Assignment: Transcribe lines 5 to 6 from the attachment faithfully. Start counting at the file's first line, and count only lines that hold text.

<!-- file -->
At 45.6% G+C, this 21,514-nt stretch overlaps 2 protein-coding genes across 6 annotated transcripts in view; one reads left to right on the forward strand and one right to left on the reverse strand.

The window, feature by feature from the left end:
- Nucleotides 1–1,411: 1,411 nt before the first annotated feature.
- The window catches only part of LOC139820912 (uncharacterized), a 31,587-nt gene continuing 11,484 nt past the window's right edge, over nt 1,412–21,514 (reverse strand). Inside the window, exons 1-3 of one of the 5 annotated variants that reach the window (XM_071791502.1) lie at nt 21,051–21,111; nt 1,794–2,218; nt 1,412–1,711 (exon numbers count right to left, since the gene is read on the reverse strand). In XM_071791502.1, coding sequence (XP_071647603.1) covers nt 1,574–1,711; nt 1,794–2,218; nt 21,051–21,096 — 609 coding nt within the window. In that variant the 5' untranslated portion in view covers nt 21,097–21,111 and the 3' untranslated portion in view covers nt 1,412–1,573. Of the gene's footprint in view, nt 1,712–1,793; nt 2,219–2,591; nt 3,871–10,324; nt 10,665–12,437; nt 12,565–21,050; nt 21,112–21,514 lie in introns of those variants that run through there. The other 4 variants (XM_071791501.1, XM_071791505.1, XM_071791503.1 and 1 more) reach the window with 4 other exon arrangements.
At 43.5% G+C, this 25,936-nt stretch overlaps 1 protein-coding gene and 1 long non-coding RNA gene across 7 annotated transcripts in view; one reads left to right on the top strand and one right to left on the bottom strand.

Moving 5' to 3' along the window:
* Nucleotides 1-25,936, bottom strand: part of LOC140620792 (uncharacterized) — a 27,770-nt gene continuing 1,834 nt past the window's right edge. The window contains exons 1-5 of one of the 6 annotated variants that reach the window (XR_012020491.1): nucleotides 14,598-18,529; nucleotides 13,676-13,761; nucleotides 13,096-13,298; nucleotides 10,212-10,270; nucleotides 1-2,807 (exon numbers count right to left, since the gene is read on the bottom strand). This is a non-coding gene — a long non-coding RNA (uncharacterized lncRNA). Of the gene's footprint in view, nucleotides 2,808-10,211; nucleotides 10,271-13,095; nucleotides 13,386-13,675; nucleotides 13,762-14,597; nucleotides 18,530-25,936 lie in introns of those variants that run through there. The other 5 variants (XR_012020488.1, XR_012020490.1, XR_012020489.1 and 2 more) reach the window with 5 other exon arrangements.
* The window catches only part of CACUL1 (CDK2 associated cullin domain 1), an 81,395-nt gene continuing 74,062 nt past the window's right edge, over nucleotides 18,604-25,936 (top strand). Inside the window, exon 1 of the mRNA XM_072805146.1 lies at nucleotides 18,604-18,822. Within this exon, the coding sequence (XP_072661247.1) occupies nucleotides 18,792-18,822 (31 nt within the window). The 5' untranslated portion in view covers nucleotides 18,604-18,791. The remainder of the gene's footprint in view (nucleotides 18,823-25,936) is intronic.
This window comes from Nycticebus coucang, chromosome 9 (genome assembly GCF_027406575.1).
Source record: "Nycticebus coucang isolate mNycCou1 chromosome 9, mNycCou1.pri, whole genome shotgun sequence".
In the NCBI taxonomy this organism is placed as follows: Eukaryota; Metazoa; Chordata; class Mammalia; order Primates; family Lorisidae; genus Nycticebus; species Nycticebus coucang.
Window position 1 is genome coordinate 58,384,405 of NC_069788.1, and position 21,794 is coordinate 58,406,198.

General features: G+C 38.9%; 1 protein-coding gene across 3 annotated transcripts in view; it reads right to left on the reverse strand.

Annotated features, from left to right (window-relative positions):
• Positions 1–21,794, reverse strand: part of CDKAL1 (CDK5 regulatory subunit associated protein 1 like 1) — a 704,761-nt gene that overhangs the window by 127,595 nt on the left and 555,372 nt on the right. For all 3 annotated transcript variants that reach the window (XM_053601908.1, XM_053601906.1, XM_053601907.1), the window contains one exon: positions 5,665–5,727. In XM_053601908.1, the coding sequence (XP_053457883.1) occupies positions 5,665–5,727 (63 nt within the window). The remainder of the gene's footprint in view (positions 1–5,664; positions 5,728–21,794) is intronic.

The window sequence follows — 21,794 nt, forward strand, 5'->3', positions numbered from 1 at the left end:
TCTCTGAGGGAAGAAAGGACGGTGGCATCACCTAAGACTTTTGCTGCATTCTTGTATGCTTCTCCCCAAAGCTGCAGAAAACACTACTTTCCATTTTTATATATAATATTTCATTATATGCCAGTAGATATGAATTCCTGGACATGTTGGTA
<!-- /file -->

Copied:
At 43.5% G+C, this 25,936-nt stretch overlaps 1 protein-coding gene and 1 long non-coding RNA gene across 7 annotated transcripts in view; one reads left to right on the top strand and one right to left on the bottom strand.

Moving 5' to 3' along the window: